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Accuracy of Reichert Ophthalmic Instruments

Submitted by Agnes on Sun, 10/11/2009 - 1:01pm

Non-contact Tonometer or Air-puff Tonometer (Reichert Ophthalmic Instruments, Depew, New York, USA)

Grolman created this non-contact applanation tonometer in the 1950s aiming to make it available for optometrists to perform tonometry measurements. Briefly, an air-puff causes a transient applanation of the cornea, while an infrared light beam is reflected by the flattened surface. The amount of light reflected during the applanation period is compared with the time the air-puff took to cause applanation, allowing this device to provide an electronic measurement of the IOP. It also provides the ocular pulse amplitude and tonographic measurements that estimate the aqueous outflow efficiency of the trabecular meshwork according to manufacturer information. Historically, non-contact tonometers were not considered to be the most accurate way to measure IOP. There were concerns that low pressures were overestimated and high pressures underestimated. The oldest versions of this tonometer showed a fair agreement with GAT (±3 mmHg), but tended to overestimate the IOP for pressures lower than 10 mmHg and underestimate it for values above 19 mmHg.50 However, modern non-contact tonometers correlate very well with GAT IOP, even though they tend to systematically overestimate it by between 0.12–0.58 mmHg.51-53 With regard to the influence of corneal properties on noncontact tonometry measurements, it is likely that they are more influenced by CCT than GAT. In thinner corneas, there seems to better correlation between the tonometers, while in thicker corneas, non-contact tonometry systematically yields higher readings than GAT.54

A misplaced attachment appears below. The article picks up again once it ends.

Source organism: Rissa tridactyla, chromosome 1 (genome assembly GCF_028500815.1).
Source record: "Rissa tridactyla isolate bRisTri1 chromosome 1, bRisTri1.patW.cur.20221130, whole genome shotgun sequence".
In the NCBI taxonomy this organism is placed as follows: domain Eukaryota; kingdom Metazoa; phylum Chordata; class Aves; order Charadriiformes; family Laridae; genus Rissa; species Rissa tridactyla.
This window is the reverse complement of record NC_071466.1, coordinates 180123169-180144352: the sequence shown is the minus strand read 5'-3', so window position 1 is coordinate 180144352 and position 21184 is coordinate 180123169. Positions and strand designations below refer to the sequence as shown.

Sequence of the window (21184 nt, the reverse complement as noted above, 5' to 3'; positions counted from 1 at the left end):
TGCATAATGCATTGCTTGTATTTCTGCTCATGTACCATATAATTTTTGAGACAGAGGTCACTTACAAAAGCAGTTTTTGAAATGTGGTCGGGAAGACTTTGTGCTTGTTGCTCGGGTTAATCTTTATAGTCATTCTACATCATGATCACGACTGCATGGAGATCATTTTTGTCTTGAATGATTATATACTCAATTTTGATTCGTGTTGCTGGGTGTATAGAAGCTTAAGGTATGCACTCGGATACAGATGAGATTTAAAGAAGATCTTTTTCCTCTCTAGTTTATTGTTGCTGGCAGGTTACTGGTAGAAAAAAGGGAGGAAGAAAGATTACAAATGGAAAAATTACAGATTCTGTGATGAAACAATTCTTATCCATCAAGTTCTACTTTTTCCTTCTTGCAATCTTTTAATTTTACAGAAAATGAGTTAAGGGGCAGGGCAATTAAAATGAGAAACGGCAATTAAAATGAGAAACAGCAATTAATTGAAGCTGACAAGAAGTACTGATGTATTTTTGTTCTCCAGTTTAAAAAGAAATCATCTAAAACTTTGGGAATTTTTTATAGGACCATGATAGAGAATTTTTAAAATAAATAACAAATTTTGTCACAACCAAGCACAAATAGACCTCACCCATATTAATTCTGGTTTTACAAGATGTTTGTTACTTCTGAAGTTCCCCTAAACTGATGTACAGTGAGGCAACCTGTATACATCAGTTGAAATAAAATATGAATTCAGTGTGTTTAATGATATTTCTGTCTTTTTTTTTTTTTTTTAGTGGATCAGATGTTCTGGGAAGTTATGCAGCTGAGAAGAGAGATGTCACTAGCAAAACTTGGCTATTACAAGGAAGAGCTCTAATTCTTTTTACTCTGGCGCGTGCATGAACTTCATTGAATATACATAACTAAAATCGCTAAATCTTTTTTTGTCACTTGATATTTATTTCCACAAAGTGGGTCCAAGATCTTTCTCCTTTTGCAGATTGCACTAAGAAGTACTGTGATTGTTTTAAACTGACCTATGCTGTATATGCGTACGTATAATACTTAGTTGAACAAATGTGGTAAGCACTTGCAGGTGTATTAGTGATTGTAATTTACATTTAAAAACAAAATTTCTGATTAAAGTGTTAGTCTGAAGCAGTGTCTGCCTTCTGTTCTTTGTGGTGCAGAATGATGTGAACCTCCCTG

In summary, non-contact tonometers have generally been considered a fast and simple way to screen IOP. The benefits of non-contact tonometry include patient preference, less operator dependence, and no risk of infection transmission.50-53

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